Last week me and Atropolis played at the launch party for the new Dub Stuy record label and their home built reggae sound system.  Playing on this system was really really fun.  Physical sound vibrations, great bass and a great vibe. Big shoutout to the Dub Stuy team for having the vision to put this together.  We need more people thinking big like this in our underground scene in Brooklyn.

Raz Mesinai is a longtime homie of the Dutty Artz crew and is one of those crazy, iconoclastic and stubbornly original musicians that defy easy classification.  He’s been making spacy, sometimes terrifying, blunted bass music since before your mom ever started listening to Dubstep.  He posted this piece on his Tumblr the other day and I got a real kick out of it and thought I’d share it here.

MY WORK by Raz Mesinai

My work cleans up after itself as well as after the messes I make.

My work doesn’t want to be ‘current’, because that would mean that eventually it wouldn’t be.

My work picks up chicks for me, and then forces me to break up with them.

My work is not casual, nor is it relaxed.

(more…)



Ever wonder why our records sound good? It’s because of a guy called Shawn Hatfield out in the Bay Area.  I first met Shawn years ago on the internet when I used to hang out on IRC in a chatroom with a bunch of other producers called #// (slash slash). He used to teach me crazy music science in MAX/MSP over a chat window just because he was a nice guy.  We kept in touch and when he opened his mastering business we started working together. He’s mastered my albums Flowers and Solar Life Raft as well as most Dutty Artz stuff in the past few years. He does a great job and is just a generally cool guy.  Recently he sent me an email with a link to an online fundraiser he is doing to help his father Jay Hatfield who is battling cancer.  If you are like me and most of the people I know and don’t have a square nine to five or work for the government you know how fucked up the health care system in this country is and how expensive it can be.  It’s not fair that someone should have to go through an incredibly draining battle fighting a disease and then have to go bankrupt afterwards to pay for their treatment.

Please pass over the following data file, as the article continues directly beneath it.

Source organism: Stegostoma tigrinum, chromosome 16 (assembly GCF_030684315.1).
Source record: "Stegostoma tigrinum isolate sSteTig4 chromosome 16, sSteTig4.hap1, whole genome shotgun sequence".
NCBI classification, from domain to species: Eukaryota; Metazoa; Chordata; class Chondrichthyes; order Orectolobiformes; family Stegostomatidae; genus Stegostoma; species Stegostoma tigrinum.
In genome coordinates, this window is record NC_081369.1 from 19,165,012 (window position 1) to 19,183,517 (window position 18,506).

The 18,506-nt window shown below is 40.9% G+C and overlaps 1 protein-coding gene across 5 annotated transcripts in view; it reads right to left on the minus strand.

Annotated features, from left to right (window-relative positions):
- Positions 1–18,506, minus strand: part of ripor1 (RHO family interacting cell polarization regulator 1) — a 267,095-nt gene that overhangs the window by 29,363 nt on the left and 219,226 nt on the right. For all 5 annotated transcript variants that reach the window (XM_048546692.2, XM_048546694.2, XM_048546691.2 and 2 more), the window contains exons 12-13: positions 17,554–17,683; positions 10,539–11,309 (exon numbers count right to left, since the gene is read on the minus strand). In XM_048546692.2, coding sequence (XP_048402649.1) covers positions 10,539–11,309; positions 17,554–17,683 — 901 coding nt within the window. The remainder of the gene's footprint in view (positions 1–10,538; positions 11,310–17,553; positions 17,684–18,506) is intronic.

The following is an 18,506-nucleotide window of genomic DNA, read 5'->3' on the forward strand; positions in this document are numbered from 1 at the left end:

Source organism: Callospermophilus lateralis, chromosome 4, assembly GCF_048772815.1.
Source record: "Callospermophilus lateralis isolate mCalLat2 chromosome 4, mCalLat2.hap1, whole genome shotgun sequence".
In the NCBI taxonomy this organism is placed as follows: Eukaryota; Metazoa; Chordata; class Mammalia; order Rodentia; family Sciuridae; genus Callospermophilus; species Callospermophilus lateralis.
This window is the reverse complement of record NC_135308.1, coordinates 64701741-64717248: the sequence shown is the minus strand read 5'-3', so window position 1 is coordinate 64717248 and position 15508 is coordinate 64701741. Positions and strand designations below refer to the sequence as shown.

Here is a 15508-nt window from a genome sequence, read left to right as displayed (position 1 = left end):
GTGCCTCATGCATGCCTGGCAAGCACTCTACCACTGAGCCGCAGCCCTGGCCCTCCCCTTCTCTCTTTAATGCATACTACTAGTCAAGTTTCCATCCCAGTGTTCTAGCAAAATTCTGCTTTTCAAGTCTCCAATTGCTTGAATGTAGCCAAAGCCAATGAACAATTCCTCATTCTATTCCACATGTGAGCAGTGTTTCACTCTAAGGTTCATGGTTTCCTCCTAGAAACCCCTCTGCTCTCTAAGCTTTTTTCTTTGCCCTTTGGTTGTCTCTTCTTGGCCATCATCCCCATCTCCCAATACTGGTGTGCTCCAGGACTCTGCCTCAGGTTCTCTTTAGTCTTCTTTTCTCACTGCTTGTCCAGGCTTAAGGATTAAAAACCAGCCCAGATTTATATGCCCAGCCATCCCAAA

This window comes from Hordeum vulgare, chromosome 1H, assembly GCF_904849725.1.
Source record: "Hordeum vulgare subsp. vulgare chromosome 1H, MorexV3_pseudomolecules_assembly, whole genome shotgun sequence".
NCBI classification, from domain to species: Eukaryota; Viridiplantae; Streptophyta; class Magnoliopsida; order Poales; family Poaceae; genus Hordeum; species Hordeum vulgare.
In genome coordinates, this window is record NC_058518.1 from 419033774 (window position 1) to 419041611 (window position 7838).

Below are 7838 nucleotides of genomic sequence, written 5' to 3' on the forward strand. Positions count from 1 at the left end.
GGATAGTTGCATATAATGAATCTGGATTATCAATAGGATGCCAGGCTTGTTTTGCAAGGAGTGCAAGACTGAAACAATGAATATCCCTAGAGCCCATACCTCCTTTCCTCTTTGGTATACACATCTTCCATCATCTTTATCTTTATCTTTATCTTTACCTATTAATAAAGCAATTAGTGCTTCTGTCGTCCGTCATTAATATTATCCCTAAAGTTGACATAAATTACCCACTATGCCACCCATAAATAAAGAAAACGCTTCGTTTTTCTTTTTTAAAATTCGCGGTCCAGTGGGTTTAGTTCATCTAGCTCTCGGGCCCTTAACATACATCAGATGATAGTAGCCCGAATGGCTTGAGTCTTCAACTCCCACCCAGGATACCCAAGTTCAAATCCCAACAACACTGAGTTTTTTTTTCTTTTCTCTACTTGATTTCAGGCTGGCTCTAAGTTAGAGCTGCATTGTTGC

Shawn has set up an online fundraising page to raise funds for his father’s treatment here.  He’s also a badass mastering engineer who you can hire to make your music sound awesome here.  In choosing to be musicians and work in this business we give up a lot of the stability and safety that people take for granted in normal life, things like health insurance. If you can relate maybe chip in a few bucks or hire Shawn to master some of your music.

 

[youtube width=”640″ height=”360″]http://www.youtube.com/watch?v=eclyw_D154I[/youtube]

On a recent Brooklyn bound A-train ride, Geko and I were feverishly brainstorming places to host a New York performance for Titica, once we found out she wouldn’t be able to stay in town for Que Bajo next Thursday. Feeling like now is a crucial time for LGBTQ issues in Africa, we didn’t want to miss the opportunity for Titica to gain some visibility outside of her home context, and help open up the dialogue in regards to what is permissible in the realm of “African values.” While that will perhaps be a longer fight, the “Space” problem was quickly resolved when our traveling companion Thanu Yakupitiyage offered her iBomba party at Bembe on Monday night. Thanu’s work and focus made for quite the serendipitous pairing, perfect to host Titica in NY, thus initiating a kind of an informal inaugural collaboration between Thanu and Dutty Artz, the collective of cultural agitators with its spiritual heart in the county of Kings, New York.

On the eve of that event, it is my pleasure to introduce Thanu as the collective’s newest official member (something we’ve been planning before that fateful train ride)! While we’ve been bringing you blog posts, music, parties and merchandise of various sorts for a few years now, Dutty Artz has been steadily heading in a direction in which we’re trying to find ways to expand beyond music and the limitations of the Internet. It has always been our desire to facilitate ways to nurture a creative community across social and cultural borders. Adding Thanu to the lineup is a key part of us manifesting that intention in the real world!